Book Review: International Brigades Comic

June 10, 2016

COMIC-BRIGADASÁngel Luis Arjona Márquez’s Las Brigadas Internacionales a través del cómic: 1977-2012 offers a new perspective on one of the most symbolically and ideologically charged aspects of the Spanish Civil War: the mobilization of thousands of volunteers who travelled to Spain to defend the progressive ideals associated with the Second Republic. Using comics as primary source material, Arjona hints at some interesting socio-cultural questions. How have representations of these international defenders of the Spanish Republic changed during the decades following Spain’s transition to democracy? In what ways can these representations be said to reflect Spanish society’s changing relationship to its own contemporary history? More specifically, in what ways do representations of the International Brigades found in comics differ from their portrayal in other media? These questions were no doubt present as the author conducted his investigations, yet it will be up to future research to deliver the answers. This book does not provide broad socio-cultural analysis. Instead, being the first investigation of its kind, the author has understandably focused on establishing the concrete facts relating to his subject.

How have representations the International Brigades changed over time?

On this score, the book delivers impressively. After extensive research, the author has identified not only titles in which the International Brigades appear as the main protagonists, but also comics in which the International Brigades play a peripheral role. Even if the reader is reminded that new relevant titles may still be found, the list presented seems exhaustive for the time period covered (1977-2012). The author also describes the development of the comic in Spain and provides brief biographies of many writers and illustrators. The 160-page Appendix, which includes many color reproductions of extracts from relevant comics, as well as extensive lists of a wide variety of sources (including many Internet-based options), adds significant value to the book and will clearly be useful for future researchers. But for readers with more general historical interests, the book suffers from certain weaknesses.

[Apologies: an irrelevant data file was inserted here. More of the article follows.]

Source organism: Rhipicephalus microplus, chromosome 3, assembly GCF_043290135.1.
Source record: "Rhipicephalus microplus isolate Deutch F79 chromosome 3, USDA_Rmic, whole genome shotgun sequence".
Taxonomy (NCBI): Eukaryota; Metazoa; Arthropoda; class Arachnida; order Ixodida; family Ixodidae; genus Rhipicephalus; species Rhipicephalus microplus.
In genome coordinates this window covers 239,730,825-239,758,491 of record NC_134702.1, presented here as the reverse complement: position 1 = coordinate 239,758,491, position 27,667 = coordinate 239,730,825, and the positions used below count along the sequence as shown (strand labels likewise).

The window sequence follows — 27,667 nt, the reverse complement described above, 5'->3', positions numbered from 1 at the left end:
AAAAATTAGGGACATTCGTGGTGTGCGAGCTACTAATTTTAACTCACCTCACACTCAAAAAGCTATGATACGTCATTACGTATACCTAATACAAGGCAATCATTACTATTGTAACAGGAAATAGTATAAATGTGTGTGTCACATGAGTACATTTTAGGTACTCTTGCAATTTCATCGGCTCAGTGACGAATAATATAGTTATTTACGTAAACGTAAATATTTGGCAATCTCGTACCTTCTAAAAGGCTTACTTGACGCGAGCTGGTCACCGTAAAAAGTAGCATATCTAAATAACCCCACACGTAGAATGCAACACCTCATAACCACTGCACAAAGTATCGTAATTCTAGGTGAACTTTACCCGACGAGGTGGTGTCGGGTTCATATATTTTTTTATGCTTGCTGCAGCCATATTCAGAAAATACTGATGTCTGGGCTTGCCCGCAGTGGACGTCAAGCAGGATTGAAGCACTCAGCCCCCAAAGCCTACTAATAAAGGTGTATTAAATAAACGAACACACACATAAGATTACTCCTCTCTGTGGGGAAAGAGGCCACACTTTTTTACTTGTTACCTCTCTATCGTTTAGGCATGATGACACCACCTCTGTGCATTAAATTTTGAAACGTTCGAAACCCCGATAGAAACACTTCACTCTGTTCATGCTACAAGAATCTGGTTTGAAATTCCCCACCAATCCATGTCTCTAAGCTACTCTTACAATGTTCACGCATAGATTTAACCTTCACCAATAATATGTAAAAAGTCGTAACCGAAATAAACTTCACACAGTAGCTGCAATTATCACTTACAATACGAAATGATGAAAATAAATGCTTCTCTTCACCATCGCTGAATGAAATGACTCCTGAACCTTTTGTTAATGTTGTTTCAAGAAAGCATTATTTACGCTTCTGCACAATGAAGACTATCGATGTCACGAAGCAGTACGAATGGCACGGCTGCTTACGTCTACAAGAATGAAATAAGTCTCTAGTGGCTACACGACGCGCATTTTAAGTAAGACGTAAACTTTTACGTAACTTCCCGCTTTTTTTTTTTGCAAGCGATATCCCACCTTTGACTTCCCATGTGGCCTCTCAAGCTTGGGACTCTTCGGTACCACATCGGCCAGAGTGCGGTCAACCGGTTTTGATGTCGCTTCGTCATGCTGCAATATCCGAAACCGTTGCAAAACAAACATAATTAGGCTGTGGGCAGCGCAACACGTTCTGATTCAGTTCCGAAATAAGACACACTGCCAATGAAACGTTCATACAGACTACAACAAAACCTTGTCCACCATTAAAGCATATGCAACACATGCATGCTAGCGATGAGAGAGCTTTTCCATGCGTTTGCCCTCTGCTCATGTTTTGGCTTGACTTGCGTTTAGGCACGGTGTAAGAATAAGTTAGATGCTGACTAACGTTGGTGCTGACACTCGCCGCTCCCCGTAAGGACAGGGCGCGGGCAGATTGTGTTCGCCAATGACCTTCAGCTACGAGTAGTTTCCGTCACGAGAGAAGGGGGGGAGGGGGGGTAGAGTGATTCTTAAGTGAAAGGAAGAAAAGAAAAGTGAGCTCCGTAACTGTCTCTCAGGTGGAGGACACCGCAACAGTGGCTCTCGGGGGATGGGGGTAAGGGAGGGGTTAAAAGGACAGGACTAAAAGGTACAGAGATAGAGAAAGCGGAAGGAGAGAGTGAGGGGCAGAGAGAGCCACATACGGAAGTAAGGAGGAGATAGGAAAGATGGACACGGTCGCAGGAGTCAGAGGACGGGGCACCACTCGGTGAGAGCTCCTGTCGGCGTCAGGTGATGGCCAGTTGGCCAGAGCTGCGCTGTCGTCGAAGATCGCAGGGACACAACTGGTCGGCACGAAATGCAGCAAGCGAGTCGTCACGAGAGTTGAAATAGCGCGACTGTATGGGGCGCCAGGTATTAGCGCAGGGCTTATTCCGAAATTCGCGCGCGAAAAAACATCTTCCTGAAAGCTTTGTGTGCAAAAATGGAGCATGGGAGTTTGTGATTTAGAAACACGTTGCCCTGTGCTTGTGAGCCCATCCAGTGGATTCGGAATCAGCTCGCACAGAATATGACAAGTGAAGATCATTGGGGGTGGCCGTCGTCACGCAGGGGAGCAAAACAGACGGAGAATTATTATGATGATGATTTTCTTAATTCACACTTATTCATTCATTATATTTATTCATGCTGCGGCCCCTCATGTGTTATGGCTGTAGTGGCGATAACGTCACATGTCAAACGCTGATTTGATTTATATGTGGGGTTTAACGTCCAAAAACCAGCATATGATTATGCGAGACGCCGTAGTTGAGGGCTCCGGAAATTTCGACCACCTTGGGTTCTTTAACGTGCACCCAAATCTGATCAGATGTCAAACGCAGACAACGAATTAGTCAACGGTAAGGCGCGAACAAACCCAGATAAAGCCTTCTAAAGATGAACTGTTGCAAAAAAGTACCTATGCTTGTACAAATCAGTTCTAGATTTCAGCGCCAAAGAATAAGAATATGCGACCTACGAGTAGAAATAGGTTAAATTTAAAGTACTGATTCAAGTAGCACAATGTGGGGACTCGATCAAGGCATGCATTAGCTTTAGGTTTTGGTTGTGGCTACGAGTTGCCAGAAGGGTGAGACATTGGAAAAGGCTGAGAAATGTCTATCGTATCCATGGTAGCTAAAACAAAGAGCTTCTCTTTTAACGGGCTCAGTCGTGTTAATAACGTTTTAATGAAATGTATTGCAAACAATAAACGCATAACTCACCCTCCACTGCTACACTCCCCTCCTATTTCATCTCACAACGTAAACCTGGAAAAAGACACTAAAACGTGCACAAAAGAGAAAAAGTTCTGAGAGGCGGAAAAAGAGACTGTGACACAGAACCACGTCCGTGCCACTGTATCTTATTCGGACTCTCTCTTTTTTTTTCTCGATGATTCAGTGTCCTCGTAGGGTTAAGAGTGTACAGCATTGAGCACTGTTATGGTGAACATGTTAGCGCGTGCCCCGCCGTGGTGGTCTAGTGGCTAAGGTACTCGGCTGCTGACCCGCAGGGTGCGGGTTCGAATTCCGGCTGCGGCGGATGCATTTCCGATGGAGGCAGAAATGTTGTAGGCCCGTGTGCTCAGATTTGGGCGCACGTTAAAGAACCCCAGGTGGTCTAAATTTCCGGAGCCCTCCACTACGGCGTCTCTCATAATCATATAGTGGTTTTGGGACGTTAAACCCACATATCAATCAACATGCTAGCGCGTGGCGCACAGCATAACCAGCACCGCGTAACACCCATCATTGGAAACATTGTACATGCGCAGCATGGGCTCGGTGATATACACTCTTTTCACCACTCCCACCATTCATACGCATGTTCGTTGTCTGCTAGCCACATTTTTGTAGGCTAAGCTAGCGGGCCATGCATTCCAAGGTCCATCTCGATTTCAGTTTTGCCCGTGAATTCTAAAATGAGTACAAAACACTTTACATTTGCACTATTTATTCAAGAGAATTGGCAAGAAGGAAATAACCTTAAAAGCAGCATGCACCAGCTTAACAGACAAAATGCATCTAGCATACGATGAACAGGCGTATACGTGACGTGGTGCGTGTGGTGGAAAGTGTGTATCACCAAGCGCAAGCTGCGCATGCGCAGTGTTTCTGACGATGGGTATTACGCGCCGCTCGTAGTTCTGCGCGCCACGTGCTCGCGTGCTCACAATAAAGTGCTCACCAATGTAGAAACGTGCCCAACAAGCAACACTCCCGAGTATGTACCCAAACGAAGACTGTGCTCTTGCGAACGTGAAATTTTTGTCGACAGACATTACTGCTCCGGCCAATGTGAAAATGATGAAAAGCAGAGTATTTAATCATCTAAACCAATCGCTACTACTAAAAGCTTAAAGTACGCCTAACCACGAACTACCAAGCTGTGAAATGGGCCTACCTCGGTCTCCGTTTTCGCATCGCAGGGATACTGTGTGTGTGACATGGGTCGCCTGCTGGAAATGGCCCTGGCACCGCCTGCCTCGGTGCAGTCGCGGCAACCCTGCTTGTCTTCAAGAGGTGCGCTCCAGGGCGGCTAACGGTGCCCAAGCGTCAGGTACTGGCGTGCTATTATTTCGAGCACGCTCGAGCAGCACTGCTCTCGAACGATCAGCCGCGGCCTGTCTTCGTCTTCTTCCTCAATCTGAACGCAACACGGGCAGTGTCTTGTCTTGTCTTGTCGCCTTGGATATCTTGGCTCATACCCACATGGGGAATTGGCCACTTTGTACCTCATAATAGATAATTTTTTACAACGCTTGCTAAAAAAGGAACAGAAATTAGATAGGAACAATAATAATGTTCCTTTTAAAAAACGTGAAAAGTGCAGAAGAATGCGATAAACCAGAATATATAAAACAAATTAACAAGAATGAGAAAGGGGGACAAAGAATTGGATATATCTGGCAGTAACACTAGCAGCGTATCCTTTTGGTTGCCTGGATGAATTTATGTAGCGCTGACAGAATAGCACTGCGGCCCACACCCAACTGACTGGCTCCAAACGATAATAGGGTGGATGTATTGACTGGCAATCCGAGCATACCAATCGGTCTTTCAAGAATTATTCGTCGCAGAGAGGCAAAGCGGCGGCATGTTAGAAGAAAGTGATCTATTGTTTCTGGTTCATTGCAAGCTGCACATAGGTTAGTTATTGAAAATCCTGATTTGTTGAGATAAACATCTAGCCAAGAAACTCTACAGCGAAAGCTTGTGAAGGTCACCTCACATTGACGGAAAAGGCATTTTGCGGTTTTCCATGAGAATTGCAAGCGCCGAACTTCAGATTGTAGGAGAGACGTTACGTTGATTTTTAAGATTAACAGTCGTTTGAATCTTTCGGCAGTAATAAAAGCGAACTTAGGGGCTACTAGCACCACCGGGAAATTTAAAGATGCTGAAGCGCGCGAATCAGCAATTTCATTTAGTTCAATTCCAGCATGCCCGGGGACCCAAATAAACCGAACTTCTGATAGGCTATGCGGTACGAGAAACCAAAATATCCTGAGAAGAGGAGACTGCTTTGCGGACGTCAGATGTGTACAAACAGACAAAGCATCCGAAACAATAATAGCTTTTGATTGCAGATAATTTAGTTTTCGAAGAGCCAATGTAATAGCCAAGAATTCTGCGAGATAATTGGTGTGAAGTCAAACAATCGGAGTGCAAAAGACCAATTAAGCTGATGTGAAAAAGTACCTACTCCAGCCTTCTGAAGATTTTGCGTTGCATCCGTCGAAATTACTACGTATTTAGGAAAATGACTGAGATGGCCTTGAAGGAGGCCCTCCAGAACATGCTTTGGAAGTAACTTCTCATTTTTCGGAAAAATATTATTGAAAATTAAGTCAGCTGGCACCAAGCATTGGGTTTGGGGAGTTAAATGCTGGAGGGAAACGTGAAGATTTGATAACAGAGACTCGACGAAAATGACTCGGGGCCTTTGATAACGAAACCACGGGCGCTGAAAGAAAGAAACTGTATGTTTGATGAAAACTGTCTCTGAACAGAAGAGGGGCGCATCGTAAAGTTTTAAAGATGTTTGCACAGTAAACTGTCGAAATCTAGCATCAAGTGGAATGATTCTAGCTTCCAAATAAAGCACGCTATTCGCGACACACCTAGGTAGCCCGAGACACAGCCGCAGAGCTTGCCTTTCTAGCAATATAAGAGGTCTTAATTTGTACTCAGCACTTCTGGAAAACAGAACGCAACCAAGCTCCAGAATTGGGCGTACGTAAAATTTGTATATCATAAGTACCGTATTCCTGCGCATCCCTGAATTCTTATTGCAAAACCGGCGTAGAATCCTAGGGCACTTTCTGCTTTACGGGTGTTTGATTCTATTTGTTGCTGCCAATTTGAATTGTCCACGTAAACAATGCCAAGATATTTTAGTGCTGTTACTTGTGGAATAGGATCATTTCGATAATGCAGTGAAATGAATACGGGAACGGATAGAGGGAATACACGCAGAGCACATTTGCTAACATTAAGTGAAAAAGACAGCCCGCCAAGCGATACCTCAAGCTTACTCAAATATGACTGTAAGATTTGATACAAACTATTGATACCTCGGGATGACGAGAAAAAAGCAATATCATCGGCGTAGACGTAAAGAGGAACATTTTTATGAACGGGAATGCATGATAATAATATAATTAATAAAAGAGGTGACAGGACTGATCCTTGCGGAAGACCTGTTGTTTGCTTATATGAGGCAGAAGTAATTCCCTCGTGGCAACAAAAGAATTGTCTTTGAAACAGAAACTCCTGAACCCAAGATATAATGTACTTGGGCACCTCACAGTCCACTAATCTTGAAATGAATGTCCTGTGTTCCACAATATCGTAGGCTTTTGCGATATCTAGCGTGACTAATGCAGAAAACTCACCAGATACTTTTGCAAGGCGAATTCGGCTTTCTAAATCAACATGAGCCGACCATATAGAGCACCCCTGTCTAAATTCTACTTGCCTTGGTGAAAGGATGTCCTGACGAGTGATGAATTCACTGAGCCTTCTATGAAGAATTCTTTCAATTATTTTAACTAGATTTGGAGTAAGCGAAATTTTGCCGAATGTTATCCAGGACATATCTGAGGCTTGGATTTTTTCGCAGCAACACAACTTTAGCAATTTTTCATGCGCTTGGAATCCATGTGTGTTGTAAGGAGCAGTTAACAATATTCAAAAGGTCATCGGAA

First, the book contains several, and sometimes lengthy, introductory sections that oblige the reader to wait a long time before encountering any concrete information. More could also have been done to analyze the most important comics in this context. The section devoted to comics based on the history of the International Brigades is mostly descriptive, consisting of plot summaries listed one by one. Historical information is added to place the action within the overarching development of the Spanish Civil War, but the book could have benefited from a more developed thematic analysis. Finally, as hinted above, the author says little regarding the question of what these representations in themselves may say about collective memories of the Spanish Civil War. Such questions can only be given speculative and preliminary answers in a work like this, but it is a shame that the author does not attempt a more elaborate exploration in this regard.

Still, it would be wrong to end on a negative note. Ángel Luis Arjona is knowledgeable about both comics and the history of the International Brigades. His book is a valuable reference for anyone interested in visual representations of the Spanish Civil War during the transition and more recent decades.

Carl-Henrik Bjerstrom is a Lecturer in Modern European History at Birkbeck, University of London. Professor Bjerstrom studies cultural mobilisation during the Spanish Civil War, which was the subject of his Ph.D dissertation ‘Re-imagining the Nation: Josep Renau and the Politics of Culture in Republican Spain, 1931-1939,” completed at Royal Holloway, University of London, in 2014.